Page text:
So, if the land is potentially contaminated, but isn’t so bad that NRW has to step in, that leaves a site under the watch of the local authority.

In a statement to The National regarding Maendy quarry, a spokesperson for Rhondda Cynon Taf County Borough Council: “As a private site, the overall responsibility lies with the said landowner, however the Local Authority recognises that it has previous land use that could support the possible need for future investigation under Part 2A, Environmental Protection Act, 1990. 

“As is the case with many Local Authorities across Wales and the UK there are numerous potential contaminated land sites within our County Borough and alongside the site at Maendy Quarry, they are subject to prioritisation in accordance with the Council’s Contaminated Land Inspection Strategy.”

PART ONE: How toxic waste has been dumped across Wales and never properly cleaned up

PART TWO: The legacy of a Newport site that still discharges toxic chemicals into the Severn

PART THREE: The toxic waste dump in the valleys where a company 'tipped explosives'

The statutory framework regarding contaminated land is a UK Parliamentary Act - which means that the law applies equally to local councils in the home counties as it does to councils in the valleys.

While the responsibility for identifying contaminated land falls on the shoulders of local councils, and with ever-decreasing budgets available for them to provide crucial services, it’s clear that investigating potentially polluted sites from half a century ago may slip down the list of priorities.

Regarding Maendy, Welsh Conservative and Shadow Climate Change Minister Janet Finch-Saunders MS said: “It is really disappointing to see a situation where contaminated land is involved degrading into the blame game and finger-pointing.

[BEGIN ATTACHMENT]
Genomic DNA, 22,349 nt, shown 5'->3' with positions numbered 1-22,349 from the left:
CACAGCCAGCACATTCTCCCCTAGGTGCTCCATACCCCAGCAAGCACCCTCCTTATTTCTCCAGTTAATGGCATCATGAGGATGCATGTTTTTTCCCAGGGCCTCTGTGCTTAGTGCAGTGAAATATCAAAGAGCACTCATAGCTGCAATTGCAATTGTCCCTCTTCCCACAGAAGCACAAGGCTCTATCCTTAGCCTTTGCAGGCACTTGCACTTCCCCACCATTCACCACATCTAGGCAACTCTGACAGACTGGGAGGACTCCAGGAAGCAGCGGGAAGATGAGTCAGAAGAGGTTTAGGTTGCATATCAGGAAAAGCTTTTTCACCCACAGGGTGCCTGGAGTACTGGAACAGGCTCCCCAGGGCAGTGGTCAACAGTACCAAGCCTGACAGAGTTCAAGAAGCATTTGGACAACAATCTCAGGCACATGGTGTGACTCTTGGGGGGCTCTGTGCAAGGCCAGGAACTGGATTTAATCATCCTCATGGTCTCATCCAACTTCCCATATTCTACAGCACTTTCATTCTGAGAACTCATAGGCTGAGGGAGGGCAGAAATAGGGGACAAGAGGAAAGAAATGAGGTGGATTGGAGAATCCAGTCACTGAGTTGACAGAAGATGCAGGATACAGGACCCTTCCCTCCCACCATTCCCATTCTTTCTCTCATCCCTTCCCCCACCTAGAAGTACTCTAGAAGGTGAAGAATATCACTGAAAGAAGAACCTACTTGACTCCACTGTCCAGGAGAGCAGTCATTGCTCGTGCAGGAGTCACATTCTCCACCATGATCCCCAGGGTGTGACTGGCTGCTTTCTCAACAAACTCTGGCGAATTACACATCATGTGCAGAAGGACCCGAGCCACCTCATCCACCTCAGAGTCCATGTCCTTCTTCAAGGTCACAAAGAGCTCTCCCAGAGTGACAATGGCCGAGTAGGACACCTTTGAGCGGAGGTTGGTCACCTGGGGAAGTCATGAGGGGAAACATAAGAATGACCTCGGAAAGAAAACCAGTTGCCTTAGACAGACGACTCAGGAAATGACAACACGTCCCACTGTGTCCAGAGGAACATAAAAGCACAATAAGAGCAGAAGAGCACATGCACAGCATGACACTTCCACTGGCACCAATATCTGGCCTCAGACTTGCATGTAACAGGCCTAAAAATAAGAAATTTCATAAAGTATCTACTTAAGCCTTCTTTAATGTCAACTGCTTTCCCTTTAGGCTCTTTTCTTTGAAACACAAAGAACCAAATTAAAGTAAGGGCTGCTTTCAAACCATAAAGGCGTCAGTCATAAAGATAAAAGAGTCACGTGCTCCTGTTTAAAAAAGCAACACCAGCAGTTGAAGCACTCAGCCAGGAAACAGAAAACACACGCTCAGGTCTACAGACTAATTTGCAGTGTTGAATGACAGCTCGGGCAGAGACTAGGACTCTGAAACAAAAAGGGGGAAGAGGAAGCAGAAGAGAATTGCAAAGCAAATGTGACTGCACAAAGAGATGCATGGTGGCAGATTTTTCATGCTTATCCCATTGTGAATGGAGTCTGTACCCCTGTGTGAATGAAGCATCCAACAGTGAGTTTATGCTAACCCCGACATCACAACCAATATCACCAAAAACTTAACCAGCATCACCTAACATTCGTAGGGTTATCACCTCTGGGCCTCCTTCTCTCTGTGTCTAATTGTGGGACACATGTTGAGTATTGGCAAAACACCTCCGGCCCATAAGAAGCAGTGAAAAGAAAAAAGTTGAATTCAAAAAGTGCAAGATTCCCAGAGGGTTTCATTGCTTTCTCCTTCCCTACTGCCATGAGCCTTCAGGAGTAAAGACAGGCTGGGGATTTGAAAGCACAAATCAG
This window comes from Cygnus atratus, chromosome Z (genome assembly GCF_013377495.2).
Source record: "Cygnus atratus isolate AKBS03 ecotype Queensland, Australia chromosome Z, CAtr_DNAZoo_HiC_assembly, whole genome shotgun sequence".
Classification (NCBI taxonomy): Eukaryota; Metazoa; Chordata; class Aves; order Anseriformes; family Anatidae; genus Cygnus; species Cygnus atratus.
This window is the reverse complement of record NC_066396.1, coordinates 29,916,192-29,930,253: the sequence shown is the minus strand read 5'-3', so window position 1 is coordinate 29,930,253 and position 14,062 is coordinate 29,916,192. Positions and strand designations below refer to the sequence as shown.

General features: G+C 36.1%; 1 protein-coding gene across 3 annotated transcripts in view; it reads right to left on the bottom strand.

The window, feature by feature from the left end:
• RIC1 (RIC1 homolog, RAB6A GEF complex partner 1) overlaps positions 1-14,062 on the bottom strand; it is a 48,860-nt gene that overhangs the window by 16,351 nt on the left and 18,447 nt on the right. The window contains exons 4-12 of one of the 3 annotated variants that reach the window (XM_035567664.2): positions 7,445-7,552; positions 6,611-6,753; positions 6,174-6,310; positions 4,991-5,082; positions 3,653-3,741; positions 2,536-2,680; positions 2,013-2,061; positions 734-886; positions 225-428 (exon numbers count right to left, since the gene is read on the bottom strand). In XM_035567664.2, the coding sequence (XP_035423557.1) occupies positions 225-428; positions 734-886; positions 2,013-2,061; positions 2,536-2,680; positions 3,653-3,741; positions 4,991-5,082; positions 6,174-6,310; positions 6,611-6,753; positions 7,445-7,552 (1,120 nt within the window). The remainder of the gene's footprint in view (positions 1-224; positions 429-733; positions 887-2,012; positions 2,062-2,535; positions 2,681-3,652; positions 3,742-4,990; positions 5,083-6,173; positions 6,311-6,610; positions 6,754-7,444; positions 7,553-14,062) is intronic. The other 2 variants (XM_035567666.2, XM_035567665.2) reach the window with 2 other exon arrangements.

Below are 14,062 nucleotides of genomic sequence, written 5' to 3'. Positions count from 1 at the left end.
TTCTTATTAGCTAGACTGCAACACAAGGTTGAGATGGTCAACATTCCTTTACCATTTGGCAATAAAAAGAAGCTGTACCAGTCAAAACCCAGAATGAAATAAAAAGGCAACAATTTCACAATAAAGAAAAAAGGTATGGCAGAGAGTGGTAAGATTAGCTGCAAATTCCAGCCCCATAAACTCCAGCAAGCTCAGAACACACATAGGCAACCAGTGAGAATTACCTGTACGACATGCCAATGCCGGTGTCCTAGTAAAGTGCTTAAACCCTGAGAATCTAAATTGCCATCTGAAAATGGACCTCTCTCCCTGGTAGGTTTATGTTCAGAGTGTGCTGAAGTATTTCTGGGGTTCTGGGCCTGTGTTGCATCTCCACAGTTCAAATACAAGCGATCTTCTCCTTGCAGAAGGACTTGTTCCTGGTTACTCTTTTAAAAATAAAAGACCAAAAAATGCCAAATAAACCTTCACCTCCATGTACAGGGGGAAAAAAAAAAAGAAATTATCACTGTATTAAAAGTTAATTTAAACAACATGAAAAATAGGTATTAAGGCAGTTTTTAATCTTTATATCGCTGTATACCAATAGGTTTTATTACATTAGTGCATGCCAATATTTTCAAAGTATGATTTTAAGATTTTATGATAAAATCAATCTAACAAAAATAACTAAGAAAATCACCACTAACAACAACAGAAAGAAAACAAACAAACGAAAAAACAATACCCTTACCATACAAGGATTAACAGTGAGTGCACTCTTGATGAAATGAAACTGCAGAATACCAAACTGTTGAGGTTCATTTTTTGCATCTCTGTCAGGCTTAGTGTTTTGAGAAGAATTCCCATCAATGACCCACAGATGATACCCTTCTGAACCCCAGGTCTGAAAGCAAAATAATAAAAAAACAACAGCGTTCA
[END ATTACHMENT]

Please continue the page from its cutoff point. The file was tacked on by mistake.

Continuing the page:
“Rather than landowners, the Council, and NRW arguing with each other, we need these partners to come together to make the area safe for future generations.

“We need accountability and responsibility here and I urge all parties to engage properly to find a solution.”

Heledd Fychan is an MS for South Wales Central, and a former Pontypridd county councillor. She told The National: “This is extremely worrying, with no one seemingly willing to take responsibility for the contaminated land. I urge all relevant authorities to work together to put this right, and will be writing to the Welsh Government to ask what action they are taking to ensure this happens.”

The legislation regarding contaminated sites recommends that remediation takes place voluntarily, and the plans for development of the site seen by The National, as mentioned in our last piece in this series, suggests that work is being done in this regard.

Has Maendy’s relatively remote location meant that potential leaks - like those at Brofiscin in 2003 - haven’t been spotted?

It’s shocking for a site that was at one time so polluted, and which is adjacent to many small streams which feed larger rivers, to remain unremediated.

Will a clean up happen one day soon?